Similarly, asking for a budget increase is a valid and logical step when backed by data illustrating the significant time and money invested by non-designers in design work (that’s where our survey comes in handy). This approach can be even more effective if other teams are struggling to hire. For example, if Product Managers are stretched thin and finding it challenging to hire, bringing in a design contractor can bridge the gap and free up more of the existing Product Manager's time. Maybe ahem even permanently.

Convert the "Design-Curious"

We’ve all worked with that Business Analyst or Engineer who would rather debate the best workflow than do anything else, or who is enamored with style guide adherence. Maybe this is an opportunity for that person to come into the fold and join your organization? You can provide mentorship, guidance, and training to improve the quality of their work, and you get to manage them as a resource. Rarely will a design-curious person be offended if you approach them with a compliment for their passion. 

Of course, their Managers may be less excited about this, so a conversation with those folks first is warranted. But they may be happy to have you take the design-curious person on…who knows, maybe they’d rather bring in someone more focused on being a BA or an Engineer!

Side note: It’s worth stating here that my bias, based on working with several excellent Business Analysts, is that they actually are Designers. They just tend to work in words instead of pictures. I think they should all move over to the design team where they can contribute their skills and also grow.

Get in Front and Call it Your Parade: Train the Non-Designers

Training non-designers can also be a powerful strategy. We've successfully employed this approach with Designer Managers and also very effectively with Research Leads who initially provided research services but were unable to meet the growing demand.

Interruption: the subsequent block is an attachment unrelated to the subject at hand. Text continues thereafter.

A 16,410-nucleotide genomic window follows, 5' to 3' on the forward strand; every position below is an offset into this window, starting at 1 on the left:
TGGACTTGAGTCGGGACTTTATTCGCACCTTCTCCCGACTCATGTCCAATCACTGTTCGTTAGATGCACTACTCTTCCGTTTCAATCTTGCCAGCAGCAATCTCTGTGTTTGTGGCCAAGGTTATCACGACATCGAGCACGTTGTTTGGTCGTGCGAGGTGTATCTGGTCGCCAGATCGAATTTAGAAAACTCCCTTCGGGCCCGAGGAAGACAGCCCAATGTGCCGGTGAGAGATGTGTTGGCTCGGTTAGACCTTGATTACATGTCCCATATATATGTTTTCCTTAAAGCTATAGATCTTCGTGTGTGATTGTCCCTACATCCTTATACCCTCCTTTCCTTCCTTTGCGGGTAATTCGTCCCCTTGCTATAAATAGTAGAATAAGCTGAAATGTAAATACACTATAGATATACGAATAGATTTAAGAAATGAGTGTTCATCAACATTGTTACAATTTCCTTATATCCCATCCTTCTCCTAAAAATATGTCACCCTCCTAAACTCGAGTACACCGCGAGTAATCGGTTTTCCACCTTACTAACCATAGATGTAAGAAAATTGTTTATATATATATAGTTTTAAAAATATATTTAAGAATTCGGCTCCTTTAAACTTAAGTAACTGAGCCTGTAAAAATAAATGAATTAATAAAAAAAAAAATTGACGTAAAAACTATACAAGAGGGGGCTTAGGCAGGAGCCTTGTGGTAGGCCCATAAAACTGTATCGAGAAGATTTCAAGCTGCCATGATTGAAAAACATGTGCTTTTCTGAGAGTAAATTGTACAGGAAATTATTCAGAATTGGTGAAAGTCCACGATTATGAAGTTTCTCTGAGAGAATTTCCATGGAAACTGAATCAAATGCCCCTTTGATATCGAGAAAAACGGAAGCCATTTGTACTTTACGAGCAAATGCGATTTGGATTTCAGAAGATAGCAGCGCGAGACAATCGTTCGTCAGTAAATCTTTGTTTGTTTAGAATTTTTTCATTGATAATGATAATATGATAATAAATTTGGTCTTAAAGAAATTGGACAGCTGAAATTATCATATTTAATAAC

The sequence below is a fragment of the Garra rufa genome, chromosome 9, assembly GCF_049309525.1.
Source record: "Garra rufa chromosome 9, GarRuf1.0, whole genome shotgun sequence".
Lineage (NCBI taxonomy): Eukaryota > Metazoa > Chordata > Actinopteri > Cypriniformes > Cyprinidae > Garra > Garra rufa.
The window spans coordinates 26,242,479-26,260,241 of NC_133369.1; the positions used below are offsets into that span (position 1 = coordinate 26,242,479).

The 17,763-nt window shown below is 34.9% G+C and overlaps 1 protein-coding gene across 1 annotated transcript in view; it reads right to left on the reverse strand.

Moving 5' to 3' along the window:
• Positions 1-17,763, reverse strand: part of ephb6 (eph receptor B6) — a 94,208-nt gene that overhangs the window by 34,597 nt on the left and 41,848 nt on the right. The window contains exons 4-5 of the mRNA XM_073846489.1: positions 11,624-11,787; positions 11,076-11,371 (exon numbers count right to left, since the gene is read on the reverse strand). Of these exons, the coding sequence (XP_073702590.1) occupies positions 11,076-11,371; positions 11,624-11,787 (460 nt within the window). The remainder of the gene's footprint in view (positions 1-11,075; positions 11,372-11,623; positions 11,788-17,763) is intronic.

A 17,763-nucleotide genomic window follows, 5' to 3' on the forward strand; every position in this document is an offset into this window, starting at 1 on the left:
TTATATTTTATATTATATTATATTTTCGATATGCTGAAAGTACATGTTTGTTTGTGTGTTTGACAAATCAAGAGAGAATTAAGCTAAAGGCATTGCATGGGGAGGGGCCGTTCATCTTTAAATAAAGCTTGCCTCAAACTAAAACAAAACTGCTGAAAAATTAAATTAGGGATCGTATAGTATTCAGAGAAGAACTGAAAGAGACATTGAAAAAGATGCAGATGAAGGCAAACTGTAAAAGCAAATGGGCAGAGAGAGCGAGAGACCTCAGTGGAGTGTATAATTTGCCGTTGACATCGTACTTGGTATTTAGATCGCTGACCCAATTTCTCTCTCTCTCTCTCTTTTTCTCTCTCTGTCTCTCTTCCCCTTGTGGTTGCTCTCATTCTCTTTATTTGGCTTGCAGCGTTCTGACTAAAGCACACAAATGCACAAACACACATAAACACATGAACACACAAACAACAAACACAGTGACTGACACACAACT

Teams started going “off-piste” and doing their own research; after all, how hard can it be? Unfortunately, conducting research might not be rocket science, but it’s also easy to do wrong, and suffers even more than design from the Dunning-Kruger effect. This is a win (People value research! They want more!), but also a risk, because bad research can lead to bad decision-making. And bad design can lead to all kinds of bad stuff.

The Dunning-Kruger Effect: People with low ability, expertise, or experience regarding a certain type of task or area of knowledge tend to overestimate their ability or knowledge.
The Dunning-Kruger Effect: People with low ability, expertise, or experience regarding a certain type of task or area of knowledge tend to overestimate their ability or knowledge.

To address this, we helped teams train these individuals to carry out research more effectively and align with the goals and values of the core research or design team. This strategy offers several benefits, including:

  • Enhancing your reputation as a supportive leader
  • Providing better insights into ongoing projects and initiatives
  • Increasing your influence over the work being done
  • Elevating the overall quality of work across the organization
  • Fostering greater awareness and appreciation for your team's skills

In essence, it acknowledges the reality of the situation.

Groucho Marx Quote: I'm not crazy about reality, but it's still the only  place to get a decent meal.
Groucho Marx Quote: I'm not crazy about reality, but it's still the only place to get a decent meal.

The Long Game

Even by employing these techniques, it's unlikely that you'll completely eliminate shadow design. However, using several of these strategies can effectively reduce its prevalence. Don’t forget to track all of your amazing progress by conducting repeated surveys over multiple years.

To date, none of our clients have reached a point where they couldn't make progress in reducing the risk of shadow design and it’s negative affects on their customers and company.

So stick to it, don’t expect to check the box, but instead be pleased with slow and steady progress. If you’re doing any of this stuff, we’d love to hear from you! And if you want help measuring or addressing shadow design, please reach out!

- Part I: Before Design Capabilities — Let's Talk About Organizational Readiness
- Part II: The Cost of Shadow Design Teams